Explorer, Sport Trac, Mountaineer & Aviator1991-1994, 1995-2001, 2002-2005, 2006-2010 Ford Explorer
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That's odd. Does the display change from when the probes are not touching anything? I would assume in that case the display shows OL.
Oh, is the meter you're using an auto-ranging meter or one where you need to select the resistance range? If a manual meter, try selecting a larger range to see if that solves the issue. In the case of being on too low of a range I'd still expect an OL reading, but different meter manufacturers may do things differently.
Interesting problem. The IAC problem can occur at idle. The vehicle will die at an intersection, start and die unless throttle is added. The valve can also stick giving a higher idle. You can clean the valve as a temporary fix. It's better to replace the valve. If there is carbon inside the intake, most likely there is carbon on the valve shaft. Anyone remember the old days of spraying the carburetor choke? I have had this problem on three different vehicles (not all Fords), either with high idle or no idle.
I am an electrician by trade with 25 years of experience. K.I.S.S. is still a simple solution and an easy fix. Remember, not all electrical problems are electrical.
I was looking for Cutlass body parts in the local Pick-N-Pull and noticed the IAC's were all removed from under the open hoods.
I have, and am presently having a similar issue. About two months I was headed out to my local Wal-Smart. My Explorer started just as it has for months on end. However, after completing my shopping, I got in my Explorer and turn on the ignition. My vehicle turn over (rather strongly) but just would not start. So, I pumped the gas pedal a couple of time and the engine started. The start was somewhat rough but it did mellow out and I was able to head to another errand location. Well, that was a mistake. The same thing happened. I started my Explore and experienced the same problem as I did over at Wal-Smart.
Well, David 7.3 replied to my post and provided me with a list of possible causes. . . fuel filter, IAC valve and some other issues.
Well AAA just replace my fuel pump about six-months earlier and according to the bill, said they replaced the fuel filter as well.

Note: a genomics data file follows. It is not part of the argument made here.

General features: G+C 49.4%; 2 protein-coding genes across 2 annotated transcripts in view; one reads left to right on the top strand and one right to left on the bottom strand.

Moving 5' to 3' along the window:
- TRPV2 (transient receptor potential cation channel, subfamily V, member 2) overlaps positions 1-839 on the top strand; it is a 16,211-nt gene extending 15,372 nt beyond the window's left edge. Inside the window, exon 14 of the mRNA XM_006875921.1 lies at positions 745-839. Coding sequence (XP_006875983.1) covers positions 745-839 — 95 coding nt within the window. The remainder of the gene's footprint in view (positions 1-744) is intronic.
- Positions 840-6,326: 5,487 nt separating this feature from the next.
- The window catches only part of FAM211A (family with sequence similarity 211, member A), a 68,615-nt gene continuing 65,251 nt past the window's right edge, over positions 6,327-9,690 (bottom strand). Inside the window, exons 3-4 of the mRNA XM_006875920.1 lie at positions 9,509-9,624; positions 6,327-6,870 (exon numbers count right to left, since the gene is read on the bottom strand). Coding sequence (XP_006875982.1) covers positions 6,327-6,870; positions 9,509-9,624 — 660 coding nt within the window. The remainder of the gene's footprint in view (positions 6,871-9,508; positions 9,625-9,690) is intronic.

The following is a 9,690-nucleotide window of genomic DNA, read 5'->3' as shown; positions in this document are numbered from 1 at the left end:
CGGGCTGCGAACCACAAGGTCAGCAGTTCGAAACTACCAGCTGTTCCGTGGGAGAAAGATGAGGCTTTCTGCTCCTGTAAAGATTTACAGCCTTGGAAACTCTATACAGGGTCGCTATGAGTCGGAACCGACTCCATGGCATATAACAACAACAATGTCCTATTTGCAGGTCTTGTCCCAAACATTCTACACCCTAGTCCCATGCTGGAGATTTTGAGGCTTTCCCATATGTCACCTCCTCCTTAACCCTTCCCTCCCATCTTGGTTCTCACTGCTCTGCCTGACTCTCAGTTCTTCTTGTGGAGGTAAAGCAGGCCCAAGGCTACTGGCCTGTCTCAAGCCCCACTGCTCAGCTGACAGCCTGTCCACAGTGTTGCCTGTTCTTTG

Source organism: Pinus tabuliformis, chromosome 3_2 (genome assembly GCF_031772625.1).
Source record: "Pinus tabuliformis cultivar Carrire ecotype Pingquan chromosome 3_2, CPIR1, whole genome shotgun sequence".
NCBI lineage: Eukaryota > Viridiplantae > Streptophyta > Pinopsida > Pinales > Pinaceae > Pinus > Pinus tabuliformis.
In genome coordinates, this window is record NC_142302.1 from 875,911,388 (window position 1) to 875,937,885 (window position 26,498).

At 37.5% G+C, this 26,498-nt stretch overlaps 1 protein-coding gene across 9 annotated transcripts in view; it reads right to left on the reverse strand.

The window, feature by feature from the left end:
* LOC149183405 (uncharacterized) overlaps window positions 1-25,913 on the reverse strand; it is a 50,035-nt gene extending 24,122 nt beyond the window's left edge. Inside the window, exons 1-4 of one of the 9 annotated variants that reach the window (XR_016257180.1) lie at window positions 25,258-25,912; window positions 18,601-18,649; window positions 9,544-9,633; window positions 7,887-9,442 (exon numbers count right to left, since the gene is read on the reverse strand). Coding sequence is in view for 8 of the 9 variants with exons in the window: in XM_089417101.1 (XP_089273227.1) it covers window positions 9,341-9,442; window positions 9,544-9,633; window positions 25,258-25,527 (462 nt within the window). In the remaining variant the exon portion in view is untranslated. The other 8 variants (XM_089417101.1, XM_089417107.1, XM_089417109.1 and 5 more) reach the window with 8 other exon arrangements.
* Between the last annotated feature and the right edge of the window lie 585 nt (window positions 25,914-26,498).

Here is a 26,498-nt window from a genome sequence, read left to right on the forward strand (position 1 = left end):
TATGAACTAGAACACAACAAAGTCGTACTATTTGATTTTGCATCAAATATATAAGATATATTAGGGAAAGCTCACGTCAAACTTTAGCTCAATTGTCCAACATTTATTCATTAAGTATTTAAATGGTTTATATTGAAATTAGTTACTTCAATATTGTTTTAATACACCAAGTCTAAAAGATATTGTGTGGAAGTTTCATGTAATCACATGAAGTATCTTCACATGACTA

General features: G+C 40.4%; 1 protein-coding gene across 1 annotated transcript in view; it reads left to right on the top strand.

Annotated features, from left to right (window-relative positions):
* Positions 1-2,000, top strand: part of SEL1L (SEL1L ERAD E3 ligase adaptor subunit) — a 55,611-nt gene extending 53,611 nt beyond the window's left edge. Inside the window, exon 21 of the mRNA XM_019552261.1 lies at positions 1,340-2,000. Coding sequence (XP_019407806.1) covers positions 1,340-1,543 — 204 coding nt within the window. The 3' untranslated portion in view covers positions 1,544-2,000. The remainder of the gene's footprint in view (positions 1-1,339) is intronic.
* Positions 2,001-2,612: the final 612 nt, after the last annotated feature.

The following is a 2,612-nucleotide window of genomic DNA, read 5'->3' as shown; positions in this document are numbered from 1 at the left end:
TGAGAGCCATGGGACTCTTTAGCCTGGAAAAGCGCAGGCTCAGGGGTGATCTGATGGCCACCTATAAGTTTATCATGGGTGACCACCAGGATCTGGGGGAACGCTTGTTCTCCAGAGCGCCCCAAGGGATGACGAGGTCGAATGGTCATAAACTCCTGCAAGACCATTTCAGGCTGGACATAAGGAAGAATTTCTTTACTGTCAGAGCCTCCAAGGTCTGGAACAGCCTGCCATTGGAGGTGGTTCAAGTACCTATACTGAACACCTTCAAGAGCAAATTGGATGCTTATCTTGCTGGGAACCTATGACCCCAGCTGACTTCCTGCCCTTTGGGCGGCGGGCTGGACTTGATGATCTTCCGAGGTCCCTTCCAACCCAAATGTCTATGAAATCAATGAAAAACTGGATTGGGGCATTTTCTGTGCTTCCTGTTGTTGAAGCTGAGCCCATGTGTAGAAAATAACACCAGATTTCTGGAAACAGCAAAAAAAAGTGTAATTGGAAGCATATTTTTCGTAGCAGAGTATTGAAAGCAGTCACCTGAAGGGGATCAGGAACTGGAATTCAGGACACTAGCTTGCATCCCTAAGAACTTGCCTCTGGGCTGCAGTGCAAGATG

No doubt this was a head-scratcher. I checked the air filter (good), the MAP sensor (good) so, I purchased a new IAC valve and installed it. After installing the new IAC valve, my truck ran absolutely great for about three weeks. Then last Friday (Oct. 17) as I was headed out to my local Wal-Smart again, I got in my truck and it started just like it normally should. Then when I pulled the shifter into the [D}rive position after allowing the engine to properly warm up, the engine died.
After getting the engine started once again (running roughly), the engine died as soon as I pulled the shifter into [D]rive.
As I said, my IAC value is brand new, so could it be something else that could be causing the engine to die?
How about the H20 sensors? I even took the air intake housing off and cleaned the throttle position plate with a carburetor cleaner along with the return spring. But all that was to no avail. My Explorer starts great when cold but immediately dies as soon as I pull the shifter down.
I even thought it could possibly be the catalytic converter. I had a similar issue with a 1998 Chevrolet Corsair I had. The catalytic converter burned out and blocked the the exhaust flow in the exhaust system and the car stalled or died every time I came to a stop.
While your experience is something similar to mine, n my case, I know my IAC valve is good (because it is new which doesn't mean a thing these days). But I'll do voltage measurements just in case.
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